06 May, 2009

Chelsea afternoon

Posted by: admin In: We make money not art


Last Thursday was my merry day walking around Chelsea art galleries. Here’s a tiny selection of what i saw:

Hords of young guys snapping happy the Gary Taxali‘s paintings and sculptures at Jonathan LeVine Gallery.

Gary Taxali, Well Thought Out Plan

Installation view at Jonathan LeVine Gallery

Van de Weghe Fine Art attracted a radically different public with sculptures by Duane Hanson. The exhibitions begin with Hanson’s work from the early ’70s, when he channeled the overtly political slant of his ’60s art into a focus on the more subtle, but no less powerful intrigue of plain, everyday people. Hanson portrays middle-class America in a seemingly harsh way but there seem to be a lot of compassion under the realism of each details. The people who were visiting the show while i was there were, strangely, the mirror of Hanson’s sculpted men and women. Only more groomed and with probably much higher incomes.



The blockbuster of the moment is Adel Abdessemed’s “RIO” at David Zwirner. Among the sculptures, drawings, photographs, and videos on shows, the installation that stands out is an airplane wreckage twisted and turned to resemble entangled worms. The short films of hideous dog fights didn’t seem to provoke as much fuss as the videos currently on show at the Fondazione Rebaudengo in Turin.



Jack Shainman Gallery is showing arresting and very moving photos by Zwelethu Mthethwa.

Mthethwa documents domestic life, labor, the environment, and landscape in South Africa and neighboring countries. His work challenges the conventions of both Western documentary work and African commercial studio photography, marking a transition away from presenting Africa and Africans as the visually exotic and diseased, employing a fresh approach distinguished by his use of scale, color, composition, and his collaboration with his subjects. Drawing from the history of portraiture and photojournalism, Mthethwa’s works often comment on gender roles and raise consciousness around issues related to post-apartheid South African society and globalization.

Untitled (Contemporary Gladiator series), 2008

Richard Woods’ solo exhibition, The Nature Show, graphically re-designs the whole interior of Perry Rubenstein Gallery.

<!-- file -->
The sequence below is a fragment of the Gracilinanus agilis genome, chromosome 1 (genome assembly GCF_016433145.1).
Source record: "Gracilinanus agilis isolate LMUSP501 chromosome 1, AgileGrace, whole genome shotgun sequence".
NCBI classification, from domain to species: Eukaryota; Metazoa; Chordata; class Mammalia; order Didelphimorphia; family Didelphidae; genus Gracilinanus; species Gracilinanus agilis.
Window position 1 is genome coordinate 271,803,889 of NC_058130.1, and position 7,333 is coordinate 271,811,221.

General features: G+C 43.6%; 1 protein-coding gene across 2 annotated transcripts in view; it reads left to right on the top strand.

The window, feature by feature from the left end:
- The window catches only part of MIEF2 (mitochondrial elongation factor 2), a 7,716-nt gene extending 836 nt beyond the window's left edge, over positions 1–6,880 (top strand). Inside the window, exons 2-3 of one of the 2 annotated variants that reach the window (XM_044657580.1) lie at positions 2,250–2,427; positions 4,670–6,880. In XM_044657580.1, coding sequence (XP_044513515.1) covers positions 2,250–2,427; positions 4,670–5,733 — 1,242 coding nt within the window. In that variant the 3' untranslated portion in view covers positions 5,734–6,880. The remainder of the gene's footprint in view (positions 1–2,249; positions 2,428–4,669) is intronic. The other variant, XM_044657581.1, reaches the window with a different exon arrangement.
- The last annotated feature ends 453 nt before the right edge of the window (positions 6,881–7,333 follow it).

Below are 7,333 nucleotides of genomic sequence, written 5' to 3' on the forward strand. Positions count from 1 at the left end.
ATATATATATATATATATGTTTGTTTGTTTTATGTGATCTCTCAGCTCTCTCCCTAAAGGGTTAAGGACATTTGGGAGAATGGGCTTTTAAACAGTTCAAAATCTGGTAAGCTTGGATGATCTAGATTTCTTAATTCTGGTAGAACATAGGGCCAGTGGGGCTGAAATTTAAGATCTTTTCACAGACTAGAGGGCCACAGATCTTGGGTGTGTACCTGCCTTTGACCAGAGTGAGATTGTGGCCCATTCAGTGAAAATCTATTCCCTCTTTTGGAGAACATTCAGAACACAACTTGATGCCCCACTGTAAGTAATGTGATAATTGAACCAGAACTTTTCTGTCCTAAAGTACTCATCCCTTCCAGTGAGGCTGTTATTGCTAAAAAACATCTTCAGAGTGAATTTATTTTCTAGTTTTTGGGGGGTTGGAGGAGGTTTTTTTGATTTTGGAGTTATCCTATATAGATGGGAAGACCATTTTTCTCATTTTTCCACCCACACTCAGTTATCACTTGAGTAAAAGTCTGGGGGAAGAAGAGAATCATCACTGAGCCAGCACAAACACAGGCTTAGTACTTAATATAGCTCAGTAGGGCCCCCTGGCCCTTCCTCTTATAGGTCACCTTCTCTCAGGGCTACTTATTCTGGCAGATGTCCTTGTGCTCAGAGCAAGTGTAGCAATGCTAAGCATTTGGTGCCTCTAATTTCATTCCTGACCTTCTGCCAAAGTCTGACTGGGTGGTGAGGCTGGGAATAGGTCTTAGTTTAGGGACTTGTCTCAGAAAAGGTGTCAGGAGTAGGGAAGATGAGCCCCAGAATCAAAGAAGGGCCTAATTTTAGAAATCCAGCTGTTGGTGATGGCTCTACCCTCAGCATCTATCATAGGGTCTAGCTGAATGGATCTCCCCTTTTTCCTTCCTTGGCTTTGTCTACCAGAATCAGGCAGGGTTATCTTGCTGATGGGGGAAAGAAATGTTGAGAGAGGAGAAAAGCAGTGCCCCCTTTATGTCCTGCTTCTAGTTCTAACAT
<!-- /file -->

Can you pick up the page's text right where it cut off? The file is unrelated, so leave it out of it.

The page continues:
Covering the gallery floors with the cartoonish line drawings of flowers from his Floral repeat series on a vivid orange background, Woods’ signature wood panel logo series wraps the gallery walls floor to ceiling. A new series called Song Thrush of what the artist calls “reversed repeat tiles” flank the window walls facing the street. The installation also features a selection of Woods’ paintings, created with household paint on panels made from leftover floorboards inlayed into raw plywood. These paintings have been integrated into the artists practice in the last few years and are integral to his process.



In 1962 Leonard Freed went to Berlin to photograph the construction of the wall. While there he saw an African American soldier standing in front of the wall and it struck him that at home in the United States, African Americans were struggling for civil rights and in Germany an African American soldier was proudly defending the USA–the same country denying him his rights. When Freed returned, he traveled to New York, Washington, D.C. and all throughout the South, capturing images of a segregated and racially-entrenched society. The Black in White America exhibition is on view at Bruce Silverstein.

Black in White America, American Soldier in front of the Berlin Wall, 1961

Black in White America, c. 1963

Fuzzy Logic, at Cueto Project, features Nicolas Darrot’s quirky mechanical marionettes. I’m still wondering whether i liked them or not.

As you approach its cage, a parrot with its skull connected to a disproportionate brain explains the logic behind its imprisonment. Nearby, a skeleton plays the guitar and dances on a horse while a shaman with more hair than face spits out excitedly all sorts of strange noises.


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